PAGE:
Thursday, Jan. 31, 2008

Bond Mill students excel in national math game

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Brenda Fischer sits in the middle of Bond Mill Elementary School’s computer lab, while her 23 fourth-graders intently focus on the puzzles and flashing images on their computer screens and tap away on their keyboards.

She’s monitoring their scores, and when a student completes one level, she yells ‘‘Way to go!”

The rest of the class stands up, applauds and then quickly returns to their computers to continue playing.

Fischer’s class has been playing the First in Math computer program since October, and now three of her students — Azzah Ismail, Belviane Songong and Ashley Akateh — rank in the top 100 fourth grade players in the country. Over 300,000 students in 30 states use the math skill-building program, which automatically logs students’ scores and keeps track of rankings. Students can play year round, from home or school. There are no prizes, aside from perhaps a certificate for the top player in the country. Fourth- and fifth-graders countywide have used the First in Math computer program since 2005.

The program has various games in which students advance to the next level by solving have math problems focused on fractions, decimals and algebra. The game awards students stickers, ribbons and trophies as they pass each skill level. Fischer embraced the system in 1992 when the game was played with cards instead of online, she said.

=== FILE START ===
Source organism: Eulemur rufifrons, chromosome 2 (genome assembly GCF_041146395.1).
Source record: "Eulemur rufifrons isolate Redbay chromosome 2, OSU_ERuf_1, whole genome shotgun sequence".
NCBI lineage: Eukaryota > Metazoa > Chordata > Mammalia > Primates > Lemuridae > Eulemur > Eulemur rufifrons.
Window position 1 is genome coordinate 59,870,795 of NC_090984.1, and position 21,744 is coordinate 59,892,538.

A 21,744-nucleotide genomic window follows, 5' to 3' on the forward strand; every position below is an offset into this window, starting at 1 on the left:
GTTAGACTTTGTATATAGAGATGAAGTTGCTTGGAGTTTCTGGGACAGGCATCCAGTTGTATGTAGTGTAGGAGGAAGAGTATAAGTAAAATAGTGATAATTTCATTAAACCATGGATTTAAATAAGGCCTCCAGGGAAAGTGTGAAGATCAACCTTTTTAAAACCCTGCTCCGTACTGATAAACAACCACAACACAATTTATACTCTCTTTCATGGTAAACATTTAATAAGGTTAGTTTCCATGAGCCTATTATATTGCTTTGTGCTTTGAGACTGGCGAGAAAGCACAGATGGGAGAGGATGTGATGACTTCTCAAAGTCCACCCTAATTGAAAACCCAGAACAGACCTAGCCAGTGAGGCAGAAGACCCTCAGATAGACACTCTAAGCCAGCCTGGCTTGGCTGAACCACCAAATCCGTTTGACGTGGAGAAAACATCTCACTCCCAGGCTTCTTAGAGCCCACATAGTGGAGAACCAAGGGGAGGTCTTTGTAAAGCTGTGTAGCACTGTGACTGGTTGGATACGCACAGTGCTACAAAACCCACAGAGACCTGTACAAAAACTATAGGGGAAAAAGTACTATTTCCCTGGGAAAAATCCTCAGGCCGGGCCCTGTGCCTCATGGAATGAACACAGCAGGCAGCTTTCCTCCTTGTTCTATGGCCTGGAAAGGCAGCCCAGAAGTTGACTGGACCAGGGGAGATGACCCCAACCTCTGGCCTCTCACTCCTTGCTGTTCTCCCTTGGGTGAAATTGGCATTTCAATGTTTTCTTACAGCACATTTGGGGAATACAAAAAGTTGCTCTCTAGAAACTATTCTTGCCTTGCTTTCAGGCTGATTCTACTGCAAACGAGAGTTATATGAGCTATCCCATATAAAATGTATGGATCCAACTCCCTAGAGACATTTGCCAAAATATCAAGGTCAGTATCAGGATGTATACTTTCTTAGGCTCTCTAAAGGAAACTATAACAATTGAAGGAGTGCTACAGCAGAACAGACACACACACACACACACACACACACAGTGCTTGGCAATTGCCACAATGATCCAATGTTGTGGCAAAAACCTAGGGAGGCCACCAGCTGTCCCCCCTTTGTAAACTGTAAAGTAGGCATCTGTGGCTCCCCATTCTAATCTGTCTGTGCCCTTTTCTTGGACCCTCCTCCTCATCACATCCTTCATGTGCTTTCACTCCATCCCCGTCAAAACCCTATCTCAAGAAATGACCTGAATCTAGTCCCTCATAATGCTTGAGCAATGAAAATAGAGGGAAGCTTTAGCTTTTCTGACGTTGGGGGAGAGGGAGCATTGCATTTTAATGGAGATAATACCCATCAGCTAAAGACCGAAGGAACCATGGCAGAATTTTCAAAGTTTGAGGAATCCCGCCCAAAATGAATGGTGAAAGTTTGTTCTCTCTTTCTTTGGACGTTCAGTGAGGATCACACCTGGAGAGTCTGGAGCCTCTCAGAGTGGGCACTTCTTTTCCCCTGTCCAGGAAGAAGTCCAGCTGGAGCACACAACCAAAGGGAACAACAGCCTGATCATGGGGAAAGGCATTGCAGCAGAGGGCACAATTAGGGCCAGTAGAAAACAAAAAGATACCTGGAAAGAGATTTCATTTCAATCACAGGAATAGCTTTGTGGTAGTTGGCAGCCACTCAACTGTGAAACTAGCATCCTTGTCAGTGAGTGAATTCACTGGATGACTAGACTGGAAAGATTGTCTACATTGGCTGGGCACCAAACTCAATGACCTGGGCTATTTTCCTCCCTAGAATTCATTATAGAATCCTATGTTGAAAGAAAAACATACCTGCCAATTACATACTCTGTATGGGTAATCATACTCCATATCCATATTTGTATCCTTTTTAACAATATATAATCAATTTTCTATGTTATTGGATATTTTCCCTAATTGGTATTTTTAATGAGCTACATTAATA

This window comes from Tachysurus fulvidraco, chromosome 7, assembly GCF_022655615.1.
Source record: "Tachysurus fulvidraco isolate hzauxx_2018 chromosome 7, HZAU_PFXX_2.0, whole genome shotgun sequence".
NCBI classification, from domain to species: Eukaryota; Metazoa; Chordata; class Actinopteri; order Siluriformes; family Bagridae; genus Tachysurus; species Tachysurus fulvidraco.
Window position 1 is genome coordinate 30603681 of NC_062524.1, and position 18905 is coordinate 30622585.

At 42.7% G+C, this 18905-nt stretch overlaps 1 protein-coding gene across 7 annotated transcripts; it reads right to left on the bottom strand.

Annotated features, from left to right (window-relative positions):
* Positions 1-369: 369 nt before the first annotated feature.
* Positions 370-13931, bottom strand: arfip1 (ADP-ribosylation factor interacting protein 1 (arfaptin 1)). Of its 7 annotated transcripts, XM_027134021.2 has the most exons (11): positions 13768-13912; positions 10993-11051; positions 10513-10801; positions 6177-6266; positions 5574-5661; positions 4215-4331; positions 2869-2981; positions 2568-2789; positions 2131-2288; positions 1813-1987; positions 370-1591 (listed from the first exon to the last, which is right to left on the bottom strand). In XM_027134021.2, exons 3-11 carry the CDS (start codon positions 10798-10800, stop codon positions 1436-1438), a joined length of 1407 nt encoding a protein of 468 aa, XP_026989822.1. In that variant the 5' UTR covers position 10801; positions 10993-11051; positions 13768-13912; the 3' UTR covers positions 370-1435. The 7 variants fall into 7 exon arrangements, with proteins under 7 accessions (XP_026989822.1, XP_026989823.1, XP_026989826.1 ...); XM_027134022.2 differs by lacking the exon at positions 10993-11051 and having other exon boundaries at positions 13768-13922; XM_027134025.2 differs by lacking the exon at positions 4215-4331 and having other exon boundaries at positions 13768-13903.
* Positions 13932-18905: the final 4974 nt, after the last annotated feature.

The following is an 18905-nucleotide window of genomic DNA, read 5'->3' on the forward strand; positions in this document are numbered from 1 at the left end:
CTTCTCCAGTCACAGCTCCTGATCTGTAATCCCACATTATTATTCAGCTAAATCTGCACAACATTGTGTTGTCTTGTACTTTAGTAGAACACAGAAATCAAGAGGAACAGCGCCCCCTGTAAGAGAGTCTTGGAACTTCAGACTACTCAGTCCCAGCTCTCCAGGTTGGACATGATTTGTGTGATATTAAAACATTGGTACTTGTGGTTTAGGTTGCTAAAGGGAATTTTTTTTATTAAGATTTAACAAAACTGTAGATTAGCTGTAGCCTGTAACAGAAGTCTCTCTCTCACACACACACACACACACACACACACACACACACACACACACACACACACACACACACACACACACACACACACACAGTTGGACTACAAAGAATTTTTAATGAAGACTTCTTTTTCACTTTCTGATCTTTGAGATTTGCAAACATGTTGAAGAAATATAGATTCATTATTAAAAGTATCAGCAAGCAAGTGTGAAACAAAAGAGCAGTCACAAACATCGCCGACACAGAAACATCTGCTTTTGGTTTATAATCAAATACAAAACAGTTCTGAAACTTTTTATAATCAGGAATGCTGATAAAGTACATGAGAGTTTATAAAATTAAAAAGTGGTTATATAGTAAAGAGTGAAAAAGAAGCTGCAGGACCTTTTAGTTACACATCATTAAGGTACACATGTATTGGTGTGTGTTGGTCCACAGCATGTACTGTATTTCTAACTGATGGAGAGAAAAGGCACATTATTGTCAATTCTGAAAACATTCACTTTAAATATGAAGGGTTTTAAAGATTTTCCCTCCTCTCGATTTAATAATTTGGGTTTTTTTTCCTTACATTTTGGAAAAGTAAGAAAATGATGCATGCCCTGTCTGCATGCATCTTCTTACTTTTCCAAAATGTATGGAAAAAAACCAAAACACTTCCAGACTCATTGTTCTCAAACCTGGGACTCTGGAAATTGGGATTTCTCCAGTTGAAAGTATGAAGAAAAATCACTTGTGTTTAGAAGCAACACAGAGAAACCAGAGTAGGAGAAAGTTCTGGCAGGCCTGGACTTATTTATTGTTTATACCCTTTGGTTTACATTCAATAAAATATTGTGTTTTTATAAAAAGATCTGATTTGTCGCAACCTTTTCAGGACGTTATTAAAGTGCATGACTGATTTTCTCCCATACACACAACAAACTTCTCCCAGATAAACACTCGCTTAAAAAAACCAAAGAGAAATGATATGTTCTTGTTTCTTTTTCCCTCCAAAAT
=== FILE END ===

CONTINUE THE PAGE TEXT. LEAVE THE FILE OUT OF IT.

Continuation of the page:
‘‘Those students that struggle with basic facts have the opportunity to master them,” she said.

Bond Mill’s fourth grade ranks 22nd in the nation and Fischer’s class ranks fourth among individual fourth-grade classes.

Bond Mill’s main competition comes from Paint Branch Elementary School in College Park, the 26th ranked school in the country, Calverton Elementary in Beltsville which ranks 19th and Glenarden Woods Elementary in Glenarden, which has the third best player for all grades in the country—fourth-grader Caleb McCamman.

‘‘I like it because it’s a bunch of competition. You never know you’re learning, it’s so much fun,” said Liam Greves, who is the fourth-ranked player in Fischer’s class. ‘‘Ever since I began, I’m addicted to it.”

Ismail, Songong and Akateh all said they liked math before but it’s even more enjoyable thanks to the game.

‘‘[Math] is kind of more fun now,” Songong said. ‘‘We teach each other how to do stuff.”

Bond Mill’s fourth grade class has the highest average Maryland School Assessment math score over the past four years, compared to the school’s third, fifth and sixth grades. Each year, third- through eighth-graders in Maryland have to take math and reading MSAs, which meet the requirements mandated by the No Child Left Behind Act. Schools must increase their scores by a certain percentage every year, until 2014, when all students are required to score proficient.

Fischer offers her students prizes as they collect points, like homework passes and McDonald’s lunches with her. But some students say the classroom incentives aren’t the only reason they strive to rack up points.

‘‘It’s the challenge [of the game]” that drives Greves, he said. ‘‘The prizes are more of a thing that just comes with it.”

E-mail Elahe Izadi at